I’ve been laughing at some online galleries of photos by home inspectors. (Volume 1, Volume 2.)
The wrench foundation is basically what was under our house, but with wooden shims instead of a wrench, and concrete instead of metal for the pillar.
The one that made me laugh hardest was the air circulation masterpiece.
Anyhow…there’s a saying that hard work pays off tomorrow, but laziness pays off immediately. Well, sometimes laziness pays off tomorrow as well, especially when it comes to gardening.
Last summer I noticed that the grass out back wasn’t doing too well. I have to assume it was planted by whoever built the house, and that they just picked the cheapest grass seed. In winter and spring it would grow like crazy, and then in summer it mostly turned brown and died. It clearly wasn’t suited to a Texas climate.
Then this summer, I noticed that some kind of plant was gradually taking over. It was a bit like clover, but bigger. It started as a couple of patches, but by mid summer it had pretty much replaced all the grass on the right side of the path, and had somehow made the leap to a patch on the left side. I pondered whether this was the kind of thing that ought to be treated with weedkiller.
In the end, though, I wasn’t too concerned about doing anything, for a couple of reasons. Firstly, it was too damn hot to do anything; and secondly, we wanted to get rid of the unsuitable grass anyway and replace it with something more suited to local conditions. The plan was to get some buffalo grass sod put down, or perhaps a hybrid like Turffalo planted via plugs.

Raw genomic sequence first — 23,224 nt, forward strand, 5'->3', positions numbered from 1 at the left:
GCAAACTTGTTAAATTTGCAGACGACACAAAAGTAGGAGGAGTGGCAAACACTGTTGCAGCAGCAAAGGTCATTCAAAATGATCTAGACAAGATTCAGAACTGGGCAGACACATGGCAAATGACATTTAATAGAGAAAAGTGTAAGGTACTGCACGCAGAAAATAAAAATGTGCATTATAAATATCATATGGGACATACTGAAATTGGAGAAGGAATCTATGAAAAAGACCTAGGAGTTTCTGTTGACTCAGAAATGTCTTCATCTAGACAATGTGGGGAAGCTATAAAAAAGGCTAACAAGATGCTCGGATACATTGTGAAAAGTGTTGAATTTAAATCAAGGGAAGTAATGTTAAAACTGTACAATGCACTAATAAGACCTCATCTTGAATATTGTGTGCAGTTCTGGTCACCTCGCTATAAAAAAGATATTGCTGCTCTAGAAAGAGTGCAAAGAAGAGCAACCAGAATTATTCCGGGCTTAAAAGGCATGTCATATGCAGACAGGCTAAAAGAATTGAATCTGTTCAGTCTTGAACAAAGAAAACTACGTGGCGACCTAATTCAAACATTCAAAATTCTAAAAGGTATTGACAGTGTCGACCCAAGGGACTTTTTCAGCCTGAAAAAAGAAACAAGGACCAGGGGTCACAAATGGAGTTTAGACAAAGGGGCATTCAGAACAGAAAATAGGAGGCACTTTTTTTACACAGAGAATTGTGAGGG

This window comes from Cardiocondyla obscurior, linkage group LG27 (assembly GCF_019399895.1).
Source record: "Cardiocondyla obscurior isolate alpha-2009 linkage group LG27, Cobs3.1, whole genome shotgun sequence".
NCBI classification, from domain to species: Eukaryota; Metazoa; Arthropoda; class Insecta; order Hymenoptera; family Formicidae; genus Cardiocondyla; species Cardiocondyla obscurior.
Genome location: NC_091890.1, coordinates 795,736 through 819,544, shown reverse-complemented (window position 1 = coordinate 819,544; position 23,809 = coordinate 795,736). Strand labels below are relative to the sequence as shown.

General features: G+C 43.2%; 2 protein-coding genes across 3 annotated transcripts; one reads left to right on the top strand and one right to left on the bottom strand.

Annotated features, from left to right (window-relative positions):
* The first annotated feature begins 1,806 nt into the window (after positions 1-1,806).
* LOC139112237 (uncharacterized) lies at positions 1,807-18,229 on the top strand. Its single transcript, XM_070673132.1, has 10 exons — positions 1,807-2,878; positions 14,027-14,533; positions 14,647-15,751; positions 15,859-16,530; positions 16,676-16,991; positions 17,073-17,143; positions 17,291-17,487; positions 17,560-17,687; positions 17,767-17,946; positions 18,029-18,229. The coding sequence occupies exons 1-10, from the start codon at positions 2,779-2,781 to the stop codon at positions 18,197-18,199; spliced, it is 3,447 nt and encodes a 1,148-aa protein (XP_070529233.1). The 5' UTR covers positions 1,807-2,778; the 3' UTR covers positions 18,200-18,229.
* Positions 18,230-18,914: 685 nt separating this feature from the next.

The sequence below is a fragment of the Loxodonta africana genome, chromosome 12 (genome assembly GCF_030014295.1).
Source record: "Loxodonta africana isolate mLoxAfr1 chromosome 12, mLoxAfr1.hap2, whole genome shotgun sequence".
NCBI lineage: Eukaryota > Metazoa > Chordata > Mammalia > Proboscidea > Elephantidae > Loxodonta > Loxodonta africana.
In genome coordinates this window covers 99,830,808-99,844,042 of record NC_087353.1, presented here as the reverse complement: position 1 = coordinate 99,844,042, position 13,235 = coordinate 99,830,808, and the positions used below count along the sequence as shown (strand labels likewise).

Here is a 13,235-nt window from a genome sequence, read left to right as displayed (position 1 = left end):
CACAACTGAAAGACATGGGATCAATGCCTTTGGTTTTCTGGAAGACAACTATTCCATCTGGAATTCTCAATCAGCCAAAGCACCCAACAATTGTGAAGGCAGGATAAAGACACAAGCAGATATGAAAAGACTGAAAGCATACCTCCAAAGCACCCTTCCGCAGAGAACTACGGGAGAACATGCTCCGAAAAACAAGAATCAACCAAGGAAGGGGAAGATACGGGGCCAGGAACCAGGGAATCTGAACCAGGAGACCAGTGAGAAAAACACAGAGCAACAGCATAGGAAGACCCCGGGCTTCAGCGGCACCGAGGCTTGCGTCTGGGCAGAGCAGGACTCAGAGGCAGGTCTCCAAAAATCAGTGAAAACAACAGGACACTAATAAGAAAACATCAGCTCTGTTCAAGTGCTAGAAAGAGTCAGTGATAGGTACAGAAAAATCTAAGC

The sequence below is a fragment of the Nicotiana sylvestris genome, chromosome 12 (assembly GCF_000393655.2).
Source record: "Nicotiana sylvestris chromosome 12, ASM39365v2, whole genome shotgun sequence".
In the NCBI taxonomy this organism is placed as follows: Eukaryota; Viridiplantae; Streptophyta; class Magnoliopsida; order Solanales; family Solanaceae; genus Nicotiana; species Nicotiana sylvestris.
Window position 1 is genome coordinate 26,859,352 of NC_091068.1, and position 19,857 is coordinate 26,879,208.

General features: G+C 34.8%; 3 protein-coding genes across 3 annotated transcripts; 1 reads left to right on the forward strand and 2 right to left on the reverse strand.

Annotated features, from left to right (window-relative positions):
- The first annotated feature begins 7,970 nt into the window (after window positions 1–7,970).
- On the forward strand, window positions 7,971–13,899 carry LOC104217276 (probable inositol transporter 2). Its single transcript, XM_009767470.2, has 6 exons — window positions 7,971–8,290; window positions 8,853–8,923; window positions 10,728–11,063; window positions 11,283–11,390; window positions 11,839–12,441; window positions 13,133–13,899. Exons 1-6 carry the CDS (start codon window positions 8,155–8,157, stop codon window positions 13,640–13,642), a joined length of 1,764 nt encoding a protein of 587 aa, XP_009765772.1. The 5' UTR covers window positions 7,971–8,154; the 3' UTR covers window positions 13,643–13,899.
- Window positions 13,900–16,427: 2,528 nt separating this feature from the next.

Then last week we paid an arborist to inspect our trees and offer advice on how to best take care of them. I asked him about the stuff that had eaten the lawn, and he told me it was Horse Herb. It’s a native ground covering of the Texas hill country. It thrives in the shady areas under live oak trees, forming a thick, lush, lawn-like surface that you can mow just like a regular lawn.
So by being lazy, we got a free native plant lawn replacement. It doesn’t need watering in summer, and you only have to mow it every 2-4 months. It produces tiny yellow flowers at the end of summer, and is apparently robust enough to crowd out weeds. Sure, you can’t play golf on it, but you can walk on it, sit on it, and watch squirrels dig in it.
So instead of expensive lawncare, our best bet is to roto-till the bald patches in the back yard with some organic fertilizer, get some Horse Herb seed from the Lady Bird Johnson wildflower center, and sow. Then simply leave it alone. Awesome.
The other secret to Texas lawn care I have discovered is mulching. Get a mower which mulches. Sure, it’s good for the lawn, but what’s even better is you don’t have to rake, bag up clippings, or drag sacks of yard waste around.